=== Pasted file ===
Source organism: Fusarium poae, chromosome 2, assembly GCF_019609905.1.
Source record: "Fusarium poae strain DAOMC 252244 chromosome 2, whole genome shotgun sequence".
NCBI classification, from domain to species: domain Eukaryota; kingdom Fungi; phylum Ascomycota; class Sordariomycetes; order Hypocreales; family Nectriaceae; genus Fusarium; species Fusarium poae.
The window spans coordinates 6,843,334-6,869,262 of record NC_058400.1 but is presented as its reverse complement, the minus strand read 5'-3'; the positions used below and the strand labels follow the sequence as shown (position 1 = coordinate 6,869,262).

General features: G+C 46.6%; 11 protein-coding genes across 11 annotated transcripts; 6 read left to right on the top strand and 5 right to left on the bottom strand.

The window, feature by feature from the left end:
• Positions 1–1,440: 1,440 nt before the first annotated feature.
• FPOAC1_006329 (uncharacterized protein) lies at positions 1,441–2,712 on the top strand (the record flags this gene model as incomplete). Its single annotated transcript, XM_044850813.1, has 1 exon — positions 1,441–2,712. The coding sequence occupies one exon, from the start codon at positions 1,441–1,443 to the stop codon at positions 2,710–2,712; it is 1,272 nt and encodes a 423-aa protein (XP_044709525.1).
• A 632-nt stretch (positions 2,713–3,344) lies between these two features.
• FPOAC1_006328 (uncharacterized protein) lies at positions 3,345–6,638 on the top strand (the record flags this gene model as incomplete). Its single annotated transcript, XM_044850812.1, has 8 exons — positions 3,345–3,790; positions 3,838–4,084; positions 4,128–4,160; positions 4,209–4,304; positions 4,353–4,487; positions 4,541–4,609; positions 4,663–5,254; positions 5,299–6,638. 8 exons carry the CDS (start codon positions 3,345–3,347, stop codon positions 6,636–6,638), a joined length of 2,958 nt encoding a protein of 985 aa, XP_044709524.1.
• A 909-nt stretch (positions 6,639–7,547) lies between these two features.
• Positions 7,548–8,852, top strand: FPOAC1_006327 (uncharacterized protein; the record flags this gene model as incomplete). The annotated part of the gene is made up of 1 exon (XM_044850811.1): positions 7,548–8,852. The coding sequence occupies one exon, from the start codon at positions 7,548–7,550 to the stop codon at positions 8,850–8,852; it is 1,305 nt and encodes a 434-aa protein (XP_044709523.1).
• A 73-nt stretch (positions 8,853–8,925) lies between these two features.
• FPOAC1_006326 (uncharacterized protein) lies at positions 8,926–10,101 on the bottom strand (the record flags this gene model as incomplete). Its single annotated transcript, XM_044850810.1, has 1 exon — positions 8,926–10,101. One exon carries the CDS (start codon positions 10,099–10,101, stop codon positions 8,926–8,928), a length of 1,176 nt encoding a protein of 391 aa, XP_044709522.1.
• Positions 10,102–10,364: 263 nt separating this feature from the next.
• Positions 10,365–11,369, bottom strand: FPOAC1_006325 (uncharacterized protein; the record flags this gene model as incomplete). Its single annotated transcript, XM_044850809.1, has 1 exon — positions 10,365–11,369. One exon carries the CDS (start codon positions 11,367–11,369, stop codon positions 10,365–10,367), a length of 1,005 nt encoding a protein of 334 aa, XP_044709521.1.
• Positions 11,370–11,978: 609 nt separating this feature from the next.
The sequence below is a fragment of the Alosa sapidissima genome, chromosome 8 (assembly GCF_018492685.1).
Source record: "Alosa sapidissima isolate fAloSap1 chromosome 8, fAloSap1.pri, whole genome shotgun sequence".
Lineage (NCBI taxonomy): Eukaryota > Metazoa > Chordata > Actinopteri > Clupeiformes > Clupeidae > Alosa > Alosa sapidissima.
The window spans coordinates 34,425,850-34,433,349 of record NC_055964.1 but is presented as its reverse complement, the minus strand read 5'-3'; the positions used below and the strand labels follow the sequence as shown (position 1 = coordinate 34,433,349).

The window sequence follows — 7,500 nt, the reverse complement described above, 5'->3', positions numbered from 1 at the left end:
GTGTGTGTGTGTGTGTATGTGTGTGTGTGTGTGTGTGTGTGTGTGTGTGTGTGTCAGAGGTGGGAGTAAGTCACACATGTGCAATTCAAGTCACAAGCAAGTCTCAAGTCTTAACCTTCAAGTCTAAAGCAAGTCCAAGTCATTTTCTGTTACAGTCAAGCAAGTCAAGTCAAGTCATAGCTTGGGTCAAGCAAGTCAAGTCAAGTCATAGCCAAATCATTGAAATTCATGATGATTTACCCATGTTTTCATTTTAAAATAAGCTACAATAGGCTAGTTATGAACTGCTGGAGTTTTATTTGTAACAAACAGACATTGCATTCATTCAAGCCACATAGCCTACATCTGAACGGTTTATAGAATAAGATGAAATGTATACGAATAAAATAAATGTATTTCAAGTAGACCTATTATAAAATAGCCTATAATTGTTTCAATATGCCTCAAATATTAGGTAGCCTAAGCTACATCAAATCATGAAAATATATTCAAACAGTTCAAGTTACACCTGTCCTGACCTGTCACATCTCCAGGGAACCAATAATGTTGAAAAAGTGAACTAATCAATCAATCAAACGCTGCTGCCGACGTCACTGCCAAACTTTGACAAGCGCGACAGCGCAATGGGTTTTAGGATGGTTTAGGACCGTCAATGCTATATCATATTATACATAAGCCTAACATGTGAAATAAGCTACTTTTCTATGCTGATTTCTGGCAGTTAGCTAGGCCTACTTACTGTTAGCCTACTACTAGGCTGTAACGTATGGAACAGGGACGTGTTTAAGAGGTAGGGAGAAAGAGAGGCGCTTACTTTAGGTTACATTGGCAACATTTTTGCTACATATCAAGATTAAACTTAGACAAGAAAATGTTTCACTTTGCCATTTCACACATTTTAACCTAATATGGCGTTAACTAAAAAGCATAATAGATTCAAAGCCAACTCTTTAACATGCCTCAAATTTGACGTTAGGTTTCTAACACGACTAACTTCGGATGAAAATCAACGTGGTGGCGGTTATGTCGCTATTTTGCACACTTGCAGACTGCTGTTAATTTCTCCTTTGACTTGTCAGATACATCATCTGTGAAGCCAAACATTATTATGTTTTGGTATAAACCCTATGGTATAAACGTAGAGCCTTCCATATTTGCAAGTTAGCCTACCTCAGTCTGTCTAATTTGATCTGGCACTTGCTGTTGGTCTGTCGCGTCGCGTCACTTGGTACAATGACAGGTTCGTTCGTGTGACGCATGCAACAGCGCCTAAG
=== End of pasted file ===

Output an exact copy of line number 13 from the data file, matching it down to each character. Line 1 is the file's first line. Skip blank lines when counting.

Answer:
• A 73-nt stretch (positions 8,853–8,925) lies between these two features.